The shortage of water in Gwadar has been a constant challenge for both local and national authorities and with more people expected to work and live in Gwadar in the coming years, this problem desperately needs to be addressed.
Currently, Gwadar relies on profit hungry tanker companies to bring in water from the Meerani Dam in neighbouring Kech, and this has proved unsustainable, unreliable and inefficient. Consider also the dwindling supplies in the Meerani Dam and the situation becomes more desperate.
With the benefit of Federal and Chinese CPEC funding, three new dams have been completed in the last two years at Sawad, Shadi Kaur and Belar. Unfortunately, these have yet to be connected to the Gwadar city pipelines and cannot be totally relied on in the future, due to continuing droughts and climate change.
Desalination plants could prove to be a more effective answer and three such plants have already been built, but as the first of their kind in the region, they too have had their issues. Design errors, technical issues and the high cost of operations have meant that they are unable to supply the gallons of water expected.
On a positive note, Gwadar has recently received some very positive news. China’s Overseas Holding Company has recently signed a Memorandum of Understanding (MoU) with the government of Balochistan with the aim of solving Gwadar’s water crisis. The city’s citizens will benefit from 300,000 gallons of clean drinking water to be made available daily at a much fairer and subsidised rate of 80 paisa per gallon.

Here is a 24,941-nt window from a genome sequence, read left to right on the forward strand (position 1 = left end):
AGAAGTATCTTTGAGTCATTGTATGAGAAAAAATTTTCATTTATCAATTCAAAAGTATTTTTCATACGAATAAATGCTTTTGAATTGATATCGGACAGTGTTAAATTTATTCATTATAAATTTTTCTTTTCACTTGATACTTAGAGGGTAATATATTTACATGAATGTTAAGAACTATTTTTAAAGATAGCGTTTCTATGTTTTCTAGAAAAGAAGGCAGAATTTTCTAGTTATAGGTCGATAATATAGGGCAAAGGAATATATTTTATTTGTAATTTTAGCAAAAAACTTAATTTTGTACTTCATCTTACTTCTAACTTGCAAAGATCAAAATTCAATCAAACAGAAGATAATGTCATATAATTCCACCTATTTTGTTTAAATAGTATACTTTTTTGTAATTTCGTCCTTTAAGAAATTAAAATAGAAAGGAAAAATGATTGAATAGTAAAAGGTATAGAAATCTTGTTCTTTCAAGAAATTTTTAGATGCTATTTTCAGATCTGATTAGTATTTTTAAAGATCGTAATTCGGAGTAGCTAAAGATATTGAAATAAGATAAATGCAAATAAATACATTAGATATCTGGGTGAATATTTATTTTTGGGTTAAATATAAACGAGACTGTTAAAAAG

There is also an expectation that developers in Gwadar will consider how they provide water to the communities that they are building. For instance, leading developers CPIC, have ensured that both of their developments (International Port City and China Pak Golf Estates) have desalination plants which will be built by leading Chinese construction companies.
The successful solution is likely to be a combination of resources. Developers playing their part, the installation of pipework to connect the three new dams to Gwadar City and the use of Chinese expertise to transform the current desalination plants into productive and efficient facilities. Whilst the reliance on water-tankers will unfortunately continue in the short term, there is definitely light at the end of the tunnel and the investment from the Chinese into CPEC is a major boost.